Solar Astronavigation in High Latitudes

by Gerald W. Johnson, (M.ASCE), Assistant Professor; Civil Engineering, University of Minnesota, Minneapolis, MN,
James L. Clapp, (M.ASCE), Associate Professor of Civil Engineering; University of Wisconsin, Madison, WI,

Serial Information: Journal of the Surveying and Mapping Division, 1971, Vol. 97, Issue 1, Pg. 27-38

Document Type: Journal Paper


Navigator–surveyors with traversing expeditions in the Arctic or Antarctic have two basic methods of astronavigation available to them: zenith angle observations or azimuth angle observations. A major constraint applicable to either method is the fact that the sum may be the only consistently detectable target during the 24-hr long polar day. An analytical analysis is used to compare the two methods for similar observing configurations and comparable viewing errors, and the conclusion is made that, analytically, the zenith method is superior for polar astronavigation. To aid the polar navigator when he must determine positions to a given precision, a means of ascertaining an observing configuration which will yield the desired geometric results is suggested. Also included is a method for determining the observation error which reflects, for a given individual, actual conditions encountered in polar observations.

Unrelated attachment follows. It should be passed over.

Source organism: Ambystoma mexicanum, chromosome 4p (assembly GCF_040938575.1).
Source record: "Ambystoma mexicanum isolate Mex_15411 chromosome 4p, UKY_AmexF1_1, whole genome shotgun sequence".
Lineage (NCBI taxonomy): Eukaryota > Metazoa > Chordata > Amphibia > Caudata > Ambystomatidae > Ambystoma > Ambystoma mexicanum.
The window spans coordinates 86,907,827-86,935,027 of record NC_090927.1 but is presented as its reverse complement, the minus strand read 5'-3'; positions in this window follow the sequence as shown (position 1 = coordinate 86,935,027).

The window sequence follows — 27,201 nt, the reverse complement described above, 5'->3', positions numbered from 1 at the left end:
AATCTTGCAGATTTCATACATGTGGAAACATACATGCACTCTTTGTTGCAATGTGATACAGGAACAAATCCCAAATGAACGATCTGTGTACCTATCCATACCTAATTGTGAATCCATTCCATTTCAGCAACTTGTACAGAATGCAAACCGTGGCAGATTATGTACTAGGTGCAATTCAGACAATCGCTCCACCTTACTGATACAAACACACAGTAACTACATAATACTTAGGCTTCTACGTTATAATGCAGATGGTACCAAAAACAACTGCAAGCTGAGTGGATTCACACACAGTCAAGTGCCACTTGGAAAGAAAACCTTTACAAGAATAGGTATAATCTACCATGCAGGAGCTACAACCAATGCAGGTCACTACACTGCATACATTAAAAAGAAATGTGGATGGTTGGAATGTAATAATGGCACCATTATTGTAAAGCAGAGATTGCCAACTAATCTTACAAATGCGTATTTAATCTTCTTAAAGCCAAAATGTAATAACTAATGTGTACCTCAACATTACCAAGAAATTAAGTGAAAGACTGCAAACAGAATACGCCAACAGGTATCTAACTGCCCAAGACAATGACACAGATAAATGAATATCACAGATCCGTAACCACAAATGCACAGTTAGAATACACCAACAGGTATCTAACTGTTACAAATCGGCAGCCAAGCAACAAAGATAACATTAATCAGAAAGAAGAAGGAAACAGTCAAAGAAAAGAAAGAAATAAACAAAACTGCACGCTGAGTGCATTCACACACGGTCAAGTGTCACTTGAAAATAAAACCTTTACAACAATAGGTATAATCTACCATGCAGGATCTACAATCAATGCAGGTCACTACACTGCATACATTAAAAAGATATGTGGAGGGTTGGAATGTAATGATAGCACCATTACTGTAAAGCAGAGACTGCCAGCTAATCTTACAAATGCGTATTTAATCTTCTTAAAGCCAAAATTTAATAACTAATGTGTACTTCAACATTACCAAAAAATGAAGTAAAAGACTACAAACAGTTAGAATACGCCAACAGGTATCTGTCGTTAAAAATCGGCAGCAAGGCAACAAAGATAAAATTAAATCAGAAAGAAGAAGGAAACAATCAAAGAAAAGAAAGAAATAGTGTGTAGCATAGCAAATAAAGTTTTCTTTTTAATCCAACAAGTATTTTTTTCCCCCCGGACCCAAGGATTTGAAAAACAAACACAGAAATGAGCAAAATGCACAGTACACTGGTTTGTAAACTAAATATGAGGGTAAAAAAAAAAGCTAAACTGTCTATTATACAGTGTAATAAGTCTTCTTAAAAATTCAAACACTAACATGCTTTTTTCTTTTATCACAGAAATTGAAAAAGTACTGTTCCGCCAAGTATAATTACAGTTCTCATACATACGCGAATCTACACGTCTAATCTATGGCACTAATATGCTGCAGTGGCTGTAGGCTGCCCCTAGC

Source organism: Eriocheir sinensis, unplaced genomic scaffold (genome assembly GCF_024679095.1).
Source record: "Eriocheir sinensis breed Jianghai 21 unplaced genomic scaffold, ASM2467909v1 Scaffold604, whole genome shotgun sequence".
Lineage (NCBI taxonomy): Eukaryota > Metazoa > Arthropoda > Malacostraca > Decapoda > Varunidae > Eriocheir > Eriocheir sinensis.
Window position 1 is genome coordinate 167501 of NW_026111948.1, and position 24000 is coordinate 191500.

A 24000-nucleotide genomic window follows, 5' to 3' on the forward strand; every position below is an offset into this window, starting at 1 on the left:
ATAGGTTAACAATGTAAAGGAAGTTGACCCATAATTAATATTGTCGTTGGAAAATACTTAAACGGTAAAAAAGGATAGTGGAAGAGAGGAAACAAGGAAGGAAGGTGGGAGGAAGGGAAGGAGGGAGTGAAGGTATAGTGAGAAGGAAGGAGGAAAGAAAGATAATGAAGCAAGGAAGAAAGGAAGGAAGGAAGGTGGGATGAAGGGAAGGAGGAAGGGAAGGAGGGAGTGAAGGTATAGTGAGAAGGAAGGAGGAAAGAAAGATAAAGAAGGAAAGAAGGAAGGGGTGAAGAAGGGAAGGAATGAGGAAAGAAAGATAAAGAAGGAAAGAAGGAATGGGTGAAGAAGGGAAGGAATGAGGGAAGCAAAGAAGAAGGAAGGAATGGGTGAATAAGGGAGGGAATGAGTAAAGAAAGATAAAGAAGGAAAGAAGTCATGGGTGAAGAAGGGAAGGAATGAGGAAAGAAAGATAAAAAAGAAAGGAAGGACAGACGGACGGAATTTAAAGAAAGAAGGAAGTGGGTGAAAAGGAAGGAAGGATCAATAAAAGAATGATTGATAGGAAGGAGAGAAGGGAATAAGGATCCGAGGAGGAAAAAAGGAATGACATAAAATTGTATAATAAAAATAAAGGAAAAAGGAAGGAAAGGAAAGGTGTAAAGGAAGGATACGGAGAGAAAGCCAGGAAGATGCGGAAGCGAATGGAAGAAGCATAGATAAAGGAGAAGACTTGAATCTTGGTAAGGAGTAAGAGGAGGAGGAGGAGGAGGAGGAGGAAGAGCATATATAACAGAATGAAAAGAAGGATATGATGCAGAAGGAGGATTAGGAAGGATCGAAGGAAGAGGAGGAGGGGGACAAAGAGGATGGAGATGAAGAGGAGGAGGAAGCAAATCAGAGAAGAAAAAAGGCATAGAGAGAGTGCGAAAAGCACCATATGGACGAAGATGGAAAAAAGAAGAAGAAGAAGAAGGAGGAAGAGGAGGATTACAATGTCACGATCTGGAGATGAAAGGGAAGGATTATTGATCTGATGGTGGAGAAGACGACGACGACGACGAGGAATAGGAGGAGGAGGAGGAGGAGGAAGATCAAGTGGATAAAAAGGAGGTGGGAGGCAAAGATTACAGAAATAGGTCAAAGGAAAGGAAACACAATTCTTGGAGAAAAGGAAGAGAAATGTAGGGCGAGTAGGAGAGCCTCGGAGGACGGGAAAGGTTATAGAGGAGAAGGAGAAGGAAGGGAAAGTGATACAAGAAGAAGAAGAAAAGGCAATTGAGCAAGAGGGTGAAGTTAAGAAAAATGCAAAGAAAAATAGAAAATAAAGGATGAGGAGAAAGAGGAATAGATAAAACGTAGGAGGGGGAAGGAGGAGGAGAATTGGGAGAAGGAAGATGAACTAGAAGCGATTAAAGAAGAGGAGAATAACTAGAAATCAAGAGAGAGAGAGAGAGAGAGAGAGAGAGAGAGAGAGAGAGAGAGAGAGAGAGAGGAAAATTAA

Subject Headings: Space exploration | Azimuth | Detection methods | Errors (statistics) | Geometrics | Arctic

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